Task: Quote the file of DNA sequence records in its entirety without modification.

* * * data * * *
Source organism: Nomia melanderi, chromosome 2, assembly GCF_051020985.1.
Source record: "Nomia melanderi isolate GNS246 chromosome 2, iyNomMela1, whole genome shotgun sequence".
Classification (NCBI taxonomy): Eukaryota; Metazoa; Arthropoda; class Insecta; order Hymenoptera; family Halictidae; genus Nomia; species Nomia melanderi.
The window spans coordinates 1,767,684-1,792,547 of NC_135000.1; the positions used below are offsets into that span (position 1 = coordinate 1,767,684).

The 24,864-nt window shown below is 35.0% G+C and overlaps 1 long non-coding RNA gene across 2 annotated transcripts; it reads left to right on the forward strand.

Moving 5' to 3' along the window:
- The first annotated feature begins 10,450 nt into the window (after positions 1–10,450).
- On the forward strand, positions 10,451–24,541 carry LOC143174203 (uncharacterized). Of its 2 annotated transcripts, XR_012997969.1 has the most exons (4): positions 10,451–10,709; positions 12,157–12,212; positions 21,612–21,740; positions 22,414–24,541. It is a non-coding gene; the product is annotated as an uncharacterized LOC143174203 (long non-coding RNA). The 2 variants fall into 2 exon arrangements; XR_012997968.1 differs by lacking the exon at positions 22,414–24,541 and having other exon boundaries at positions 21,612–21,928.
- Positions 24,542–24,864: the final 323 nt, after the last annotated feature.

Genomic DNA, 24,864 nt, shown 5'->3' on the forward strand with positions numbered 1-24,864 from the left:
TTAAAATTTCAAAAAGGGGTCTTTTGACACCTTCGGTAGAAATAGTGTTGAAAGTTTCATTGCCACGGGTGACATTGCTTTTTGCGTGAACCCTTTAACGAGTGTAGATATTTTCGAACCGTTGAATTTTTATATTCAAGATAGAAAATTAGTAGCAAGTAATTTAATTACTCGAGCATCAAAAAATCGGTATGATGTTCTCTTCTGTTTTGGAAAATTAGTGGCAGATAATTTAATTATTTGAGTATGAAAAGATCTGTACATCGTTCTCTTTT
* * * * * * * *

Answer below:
Source organism: Nomia melanderi, chromosome 2, assembly GCF_051020985.1.
Source record: "Nomia melanderi isolate GNS246 chromosome 2, iyNomMela1, whole genome shotgun sequence".
Classification (NCBI taxonomy): Eukaryota; Metazoa; Arthropoda; class Insecta; order Hymenoptera; family Halictidae; genus Nomia; species Nomia melanderi.
The window spans coordinates 1,767,684-1,792,547 of NC_135000.1; the positions used below are offsets into that span (position 1 = coordinate 1,767,684).

The 24,864-nt window shown below is 35.0% G+C and overlaps 1 long non-coding RNA gene across 2 annotated transcripts; it reads left to right on the forward strand.

Moving 5' to 3' along the window:
- The first annotated feature begins 10,450 nt into the window (after positions 1–10,450).
- On the forward strand, positions 10,451–24,541 carry LOC143174203 (uncharacterized). Of its 2 annotated transcripts, XR_012997969.1 has the most exons (4): positions 10,451–10,709; positions 12,157–12,212; positions 21,612–21,740; positions 22,414–24,541. It is a non-coding gene; the product is annotated as an uncharacterized LOC143174203 (long non-coding RNA). The 2 variants fall into 2 exon arrangements; XR_012997968.1 differs by lacking the exon at positions 22,414–24,541 and having other exon boundaries at positions 21,612–21,928.
- Positions 24,542–24,864: the final 323 nt, after the last annotated feature.

Genomic DNA, 24,864 nt, shown 5'->3' on the forward strand with positions numbered 1-24,864 from the left:
TTAAAATTTCAAAAAGGGGTCTTTTGACACCTTCGGTAGAAATAGTGTTGAAAGTTTCATTGCCACGGGTGACATTGCTTTTTGCGTGAACCCTTTAACGAGTGTAGATATTTTCGAACCGTTGAATTTTTATATTCAAGATAGAAAATTAGTAGCAAGTAATTTAATTACTCGAGCATCAAAAAATCGGTATGATGTTCTCTTCTGTTTTGGAAAATTAGTGGCAGATAATTTAATTATTTGAGTATGAAAAGATCTGTACATCGTTCTCTTTT